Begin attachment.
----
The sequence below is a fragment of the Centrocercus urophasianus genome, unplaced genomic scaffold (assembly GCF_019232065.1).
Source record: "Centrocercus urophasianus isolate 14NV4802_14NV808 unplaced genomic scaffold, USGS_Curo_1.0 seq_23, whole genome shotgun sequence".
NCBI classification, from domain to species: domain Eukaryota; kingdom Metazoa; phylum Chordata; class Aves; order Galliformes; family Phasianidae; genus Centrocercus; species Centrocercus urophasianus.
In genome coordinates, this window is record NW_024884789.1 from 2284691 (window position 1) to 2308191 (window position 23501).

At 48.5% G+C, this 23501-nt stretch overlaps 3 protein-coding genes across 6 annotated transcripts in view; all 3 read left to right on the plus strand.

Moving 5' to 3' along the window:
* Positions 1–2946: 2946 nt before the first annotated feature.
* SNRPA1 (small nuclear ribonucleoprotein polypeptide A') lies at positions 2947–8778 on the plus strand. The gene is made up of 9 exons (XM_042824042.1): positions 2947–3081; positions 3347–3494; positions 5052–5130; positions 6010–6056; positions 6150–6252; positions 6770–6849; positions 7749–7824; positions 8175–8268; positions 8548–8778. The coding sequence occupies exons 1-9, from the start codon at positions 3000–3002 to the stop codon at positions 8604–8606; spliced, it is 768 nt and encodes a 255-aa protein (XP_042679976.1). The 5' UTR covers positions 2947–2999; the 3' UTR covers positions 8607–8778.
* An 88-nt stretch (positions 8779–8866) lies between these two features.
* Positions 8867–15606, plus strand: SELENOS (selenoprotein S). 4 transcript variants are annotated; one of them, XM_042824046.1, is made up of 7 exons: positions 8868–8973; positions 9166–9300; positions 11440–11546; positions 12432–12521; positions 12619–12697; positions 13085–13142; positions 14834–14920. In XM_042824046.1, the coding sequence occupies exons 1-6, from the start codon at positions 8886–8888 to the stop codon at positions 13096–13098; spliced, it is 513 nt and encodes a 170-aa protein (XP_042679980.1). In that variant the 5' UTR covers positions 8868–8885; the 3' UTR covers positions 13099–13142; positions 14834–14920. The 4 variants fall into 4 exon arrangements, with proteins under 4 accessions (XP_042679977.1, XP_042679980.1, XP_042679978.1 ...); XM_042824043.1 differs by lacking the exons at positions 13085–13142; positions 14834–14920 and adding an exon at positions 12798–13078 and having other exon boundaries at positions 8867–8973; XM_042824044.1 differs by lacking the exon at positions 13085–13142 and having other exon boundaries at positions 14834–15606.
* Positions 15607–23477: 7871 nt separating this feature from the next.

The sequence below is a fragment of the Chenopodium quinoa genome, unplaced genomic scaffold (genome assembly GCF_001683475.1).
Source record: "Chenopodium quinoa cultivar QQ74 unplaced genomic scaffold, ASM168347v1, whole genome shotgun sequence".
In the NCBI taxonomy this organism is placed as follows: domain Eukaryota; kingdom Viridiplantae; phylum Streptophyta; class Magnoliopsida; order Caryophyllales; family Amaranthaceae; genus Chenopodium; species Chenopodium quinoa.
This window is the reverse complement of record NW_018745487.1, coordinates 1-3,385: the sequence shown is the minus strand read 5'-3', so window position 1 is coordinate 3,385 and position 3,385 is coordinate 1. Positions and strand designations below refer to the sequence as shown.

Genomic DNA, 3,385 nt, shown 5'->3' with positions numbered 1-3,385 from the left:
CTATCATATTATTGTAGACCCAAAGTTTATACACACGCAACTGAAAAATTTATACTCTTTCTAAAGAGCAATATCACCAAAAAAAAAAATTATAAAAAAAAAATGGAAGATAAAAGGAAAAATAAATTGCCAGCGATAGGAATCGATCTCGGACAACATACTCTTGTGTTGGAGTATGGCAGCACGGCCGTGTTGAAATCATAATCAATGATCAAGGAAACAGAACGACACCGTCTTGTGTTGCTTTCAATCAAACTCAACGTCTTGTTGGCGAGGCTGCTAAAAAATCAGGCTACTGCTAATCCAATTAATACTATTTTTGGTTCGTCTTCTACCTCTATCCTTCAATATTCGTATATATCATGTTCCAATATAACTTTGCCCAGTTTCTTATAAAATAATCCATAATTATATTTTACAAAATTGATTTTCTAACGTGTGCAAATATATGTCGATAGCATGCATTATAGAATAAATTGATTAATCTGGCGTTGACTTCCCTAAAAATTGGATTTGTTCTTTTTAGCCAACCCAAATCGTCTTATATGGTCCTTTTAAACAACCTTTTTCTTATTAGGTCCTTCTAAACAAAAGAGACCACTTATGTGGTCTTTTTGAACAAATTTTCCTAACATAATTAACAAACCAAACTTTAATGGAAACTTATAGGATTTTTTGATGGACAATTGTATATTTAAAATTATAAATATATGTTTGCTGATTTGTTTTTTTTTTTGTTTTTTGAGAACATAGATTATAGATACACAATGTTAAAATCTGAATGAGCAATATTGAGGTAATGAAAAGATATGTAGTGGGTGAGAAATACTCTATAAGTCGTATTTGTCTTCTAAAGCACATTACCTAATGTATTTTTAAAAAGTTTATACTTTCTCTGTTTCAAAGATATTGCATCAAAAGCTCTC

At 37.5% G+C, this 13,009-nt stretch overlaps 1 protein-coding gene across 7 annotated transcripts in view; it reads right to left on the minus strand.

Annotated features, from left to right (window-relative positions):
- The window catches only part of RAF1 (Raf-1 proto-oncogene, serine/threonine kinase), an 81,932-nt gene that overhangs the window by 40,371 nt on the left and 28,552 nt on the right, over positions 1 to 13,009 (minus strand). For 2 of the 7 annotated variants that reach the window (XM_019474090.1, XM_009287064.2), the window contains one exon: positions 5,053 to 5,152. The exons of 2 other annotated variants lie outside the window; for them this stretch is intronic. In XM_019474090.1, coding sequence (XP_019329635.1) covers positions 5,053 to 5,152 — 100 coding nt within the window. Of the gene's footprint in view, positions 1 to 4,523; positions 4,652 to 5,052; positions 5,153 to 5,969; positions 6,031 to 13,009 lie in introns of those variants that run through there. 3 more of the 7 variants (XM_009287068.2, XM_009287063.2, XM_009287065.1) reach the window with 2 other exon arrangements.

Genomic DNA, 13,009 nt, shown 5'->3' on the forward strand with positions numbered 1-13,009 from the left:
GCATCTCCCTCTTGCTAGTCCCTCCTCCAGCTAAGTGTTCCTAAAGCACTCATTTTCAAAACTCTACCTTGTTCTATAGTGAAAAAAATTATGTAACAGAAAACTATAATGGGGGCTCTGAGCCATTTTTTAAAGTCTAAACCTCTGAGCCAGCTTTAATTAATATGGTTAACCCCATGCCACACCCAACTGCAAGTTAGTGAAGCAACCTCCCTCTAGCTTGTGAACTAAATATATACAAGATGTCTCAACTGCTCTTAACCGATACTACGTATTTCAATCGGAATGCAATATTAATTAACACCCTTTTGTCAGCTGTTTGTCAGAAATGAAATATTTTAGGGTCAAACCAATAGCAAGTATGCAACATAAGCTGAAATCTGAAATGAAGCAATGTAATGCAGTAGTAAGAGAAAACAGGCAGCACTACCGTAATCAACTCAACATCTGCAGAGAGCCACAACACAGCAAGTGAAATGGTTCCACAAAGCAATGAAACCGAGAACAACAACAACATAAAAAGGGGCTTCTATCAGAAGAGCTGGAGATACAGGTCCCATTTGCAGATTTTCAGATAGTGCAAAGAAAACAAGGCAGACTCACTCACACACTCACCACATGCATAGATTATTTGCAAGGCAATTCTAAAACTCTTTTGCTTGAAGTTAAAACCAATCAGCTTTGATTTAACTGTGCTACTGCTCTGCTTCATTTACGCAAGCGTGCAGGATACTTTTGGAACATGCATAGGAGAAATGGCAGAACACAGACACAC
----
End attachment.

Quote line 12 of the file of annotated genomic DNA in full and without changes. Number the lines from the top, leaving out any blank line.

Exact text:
The sequence below is a fragment of the Chenopodium quinoa genome, unplaced genomic scaffold (genome assembly GCF_001683475.1).